Heterologous biosynthesis and characterization of the [2Fe-2S]- containing N-terminal domain of Clostridium pasteurianum hydrogenase

Mohamed Atta, Meghan E. Lafferty, Michael K. Johnson, Jacques Gaillard, Jacques Meyer

Research output: Contribution to journalArticlepeer-review

18 Scopus citations

Abstract

The primary structure of Clostridium pasteurianum hydrogenase I appears to be composed of modules suggesting that the various iron-sulfur clusters present in this enzyme might be segregated in structurally distinct domains. On the basis of this observation, a gene fragment encoding the 76 N-terminal residues of this enzyme has been expressed in Escherichia coli. The polypeptide thus produced contains a [2Fe-2S](n+) cluster of which the oxidized level (n = 2) has been monitored by UV-visible absorption, circular dichroism, and resonance Raman spectroscopy. This cluster can be reduced by dithionite or electrochemically to the n = 1 level which has been investigated by EPR and by low-temperature magnetic circular dichroism. The redox potential of the +2 to +1 transition is -400 mV (vs the normal hydrogen electrode). The spectroscopic and redox results indicate a [2Fe-2S](2+/+) chromophore coordinated by four cysteine ligands in a protein fold similar to that found in plant- and mammalian-type ferredoxins. Among the five cysteines present in the N-terminal hydrogenase fragment, four (in positions 34, 46, 49, and 62) are conserved in other sequences and are therefore the most likely ligands of the [2Fe-2S] site. The fifth cysteine, in position 39, can be dismissed on the grounds that the Cys39Ala mutation does not alter any of the properties of the iron-sulfur cluster. The spectroscopic signatures of this chromophore are practically identical with some of those reported for full-size hydrogenase. This confirms that C. pasteurianum hydrogenase I contains a [2Fe-2S] cluster and indicates that the polypeptide fold around the metal site of the N-terminal fragment is very similar, if not identical, to that occurring in the full-size protein. The N-terminal sequence of this hydrogenase is homologous to sequences of a number of proteins or protein domains, including a subunit of NADH-ubiquinone oxidoreductase of respiratory chains. From that, it can be anticipated that the structural domain isolated and described here is a building block of electron transfer complexes involved in various bioenergetic processes.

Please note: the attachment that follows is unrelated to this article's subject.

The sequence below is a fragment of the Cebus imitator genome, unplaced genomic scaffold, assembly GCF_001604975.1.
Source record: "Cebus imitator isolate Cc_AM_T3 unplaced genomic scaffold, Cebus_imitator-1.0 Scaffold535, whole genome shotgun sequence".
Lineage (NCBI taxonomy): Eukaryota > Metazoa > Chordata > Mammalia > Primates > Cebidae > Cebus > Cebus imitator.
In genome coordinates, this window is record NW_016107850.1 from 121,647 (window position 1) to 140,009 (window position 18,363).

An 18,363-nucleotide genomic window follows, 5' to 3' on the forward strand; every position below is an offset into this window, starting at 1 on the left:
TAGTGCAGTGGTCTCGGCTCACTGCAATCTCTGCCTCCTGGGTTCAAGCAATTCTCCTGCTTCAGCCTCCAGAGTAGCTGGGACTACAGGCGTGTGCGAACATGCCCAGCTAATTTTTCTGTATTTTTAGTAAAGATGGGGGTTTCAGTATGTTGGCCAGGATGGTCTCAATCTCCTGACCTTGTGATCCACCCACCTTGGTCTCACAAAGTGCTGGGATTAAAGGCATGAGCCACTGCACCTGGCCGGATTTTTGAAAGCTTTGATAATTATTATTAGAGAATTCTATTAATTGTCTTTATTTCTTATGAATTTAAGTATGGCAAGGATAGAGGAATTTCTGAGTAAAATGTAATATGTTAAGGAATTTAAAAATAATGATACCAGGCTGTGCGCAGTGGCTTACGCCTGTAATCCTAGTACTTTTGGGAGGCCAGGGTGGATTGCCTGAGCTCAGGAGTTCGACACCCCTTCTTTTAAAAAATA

Original languageEnglish (US)
Pages (from-to)15974-15980
Number of pages7
JournalBiochemistry
Volume37
Issue number45
DOIs
StatePublished - Nov 10 1998

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